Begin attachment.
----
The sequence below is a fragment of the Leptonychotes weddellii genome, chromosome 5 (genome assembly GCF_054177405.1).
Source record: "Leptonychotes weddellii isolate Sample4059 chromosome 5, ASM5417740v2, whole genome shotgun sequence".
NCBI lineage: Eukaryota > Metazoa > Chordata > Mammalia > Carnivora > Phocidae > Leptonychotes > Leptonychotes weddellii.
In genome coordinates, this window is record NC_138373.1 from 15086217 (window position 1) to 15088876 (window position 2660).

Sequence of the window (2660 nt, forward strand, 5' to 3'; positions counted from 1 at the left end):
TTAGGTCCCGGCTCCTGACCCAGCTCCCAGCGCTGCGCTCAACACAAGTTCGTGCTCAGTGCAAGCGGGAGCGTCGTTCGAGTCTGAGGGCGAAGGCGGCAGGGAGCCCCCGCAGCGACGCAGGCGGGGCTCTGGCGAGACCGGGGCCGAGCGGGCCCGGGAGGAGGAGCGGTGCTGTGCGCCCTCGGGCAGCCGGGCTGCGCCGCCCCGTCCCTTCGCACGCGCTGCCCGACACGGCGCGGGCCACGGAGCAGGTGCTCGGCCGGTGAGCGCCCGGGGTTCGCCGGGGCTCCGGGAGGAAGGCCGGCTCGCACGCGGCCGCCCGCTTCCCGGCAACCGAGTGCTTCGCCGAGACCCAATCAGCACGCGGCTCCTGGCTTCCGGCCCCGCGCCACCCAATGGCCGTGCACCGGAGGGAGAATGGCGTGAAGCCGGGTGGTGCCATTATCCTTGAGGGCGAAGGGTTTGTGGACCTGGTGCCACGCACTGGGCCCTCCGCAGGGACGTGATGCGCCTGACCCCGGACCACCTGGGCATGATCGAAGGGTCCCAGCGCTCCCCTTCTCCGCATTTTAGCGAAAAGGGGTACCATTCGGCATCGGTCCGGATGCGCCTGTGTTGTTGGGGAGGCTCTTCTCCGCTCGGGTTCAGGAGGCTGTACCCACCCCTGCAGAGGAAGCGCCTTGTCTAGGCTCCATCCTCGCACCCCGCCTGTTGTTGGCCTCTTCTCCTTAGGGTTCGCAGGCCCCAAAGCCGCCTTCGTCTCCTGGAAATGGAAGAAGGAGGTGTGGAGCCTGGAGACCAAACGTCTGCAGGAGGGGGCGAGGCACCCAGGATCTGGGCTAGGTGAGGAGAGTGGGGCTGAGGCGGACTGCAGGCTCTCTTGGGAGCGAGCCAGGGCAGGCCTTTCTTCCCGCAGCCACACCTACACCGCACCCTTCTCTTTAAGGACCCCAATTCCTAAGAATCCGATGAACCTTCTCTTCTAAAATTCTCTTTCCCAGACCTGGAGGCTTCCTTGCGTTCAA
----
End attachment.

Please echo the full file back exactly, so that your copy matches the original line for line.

The sequence below is a fragment of the Leptonychotes weddellii genome, chromosome 5 (genome assembly GCF_054177405.1).
Source record: "Leptonychotes weddellii isolate Sample4059 chromosome 5, ASM5417740v2, whole genome shotgun sequence".
NCBI lineage: Eukaryota > Metazoa > Chordata > Mammalia > Carnivora > Phocidae > Leptonychotes > Leptonychotes weddellii.
In genome coordinates, this window is record NC_138373.1 from 15086217 (window position 1) to 15088876 (window position 2660).

Sequence of the window (2660 nt, forward strand, 5' to 3'; positions counted from 1 at the left end):
TTAGGTCCCGGCTCCTGACCCAGCTCCCAGCGCTGCGCTCAACACAAGTTCGTGCTCAGTGCAAGCGGGAGCGTCGTTCGAGTCTGAGGGCGAAGGCGGCAGGGAGCCCCCGCAGCGACGCAGGCGGGGCTCTGGCGAGACCGGGGCCGAGCGGGCCCGGGAGGAGGAGCGGTGCTGTGCGCCCTCGGGCAGCCGGGCTGCGCCGCCCCGTCCCTTCGCACGCGCTGCCCGACACGGCGCGGGCCACGGAGCAGGTGCTCGGCCGGTGAGCGCCCGGGGTTCGCCGGGGCTCCGGGAGGAAGGCCGGCTCGCACGCGGCCGCCCGCTTCCCGGCAACCGAGTGCTTCGCCGAGACCCAATCAGCACGCGGCTCCTGGCTTCCGGCCCCGCGCCACCCAATGGCCGTGCACCGGAGGGAGAATGGCGTGAAGCCGGGTGGTGCCATTATCCTTGAGGGCGAAGGGTTTGTGGACCTGGTGCCACGCACTGGGCCCTCCGCAGGGACGTGATGCGCCTGACCCCGGACCACCTGGGCATGATCGAAGGGTCCCAGCGCTCCCCTTCTCCGCATTTTAGCGAAAAGGGGTACCATTCGGCATCGGTCCGGATGCGCCTGTGTTGTTGGGGAGGCTCTTCTCCGCTCGGGTTCAGGAGGCTGTACCCACCCCTGCAGAGGAAGCGCCTTGTCTAGGCTCCATCCTCGCACCCCGCCTGTTGTTGGCCTCTTCTCCTTAGGGTTCGCAGGCCCCAAAGCCGCCTTCGTCTCCTGGAAATGGAAGAAGGAGGTGTGGAGCCTGGAGACCAAACGTCTGCAGGAGGGGGCGAGGCACCCAGGATCTGGGCTAGGTGAGGAGAGTGGGGCTGAGGCGGACTGCAGGCTCTCTTGGGAGCGAGCCAGGGCAGGCCTTTCTTCCCGCAGCCACACCTACACCGCACCCTTCTCTTTAAGGACCCCAATTCCTAAGAATCCGATGAACCTTCTCTTCTAAAATTCTCTTTCCCAGACCTGGAGGCTTCCTTGCGTTCAA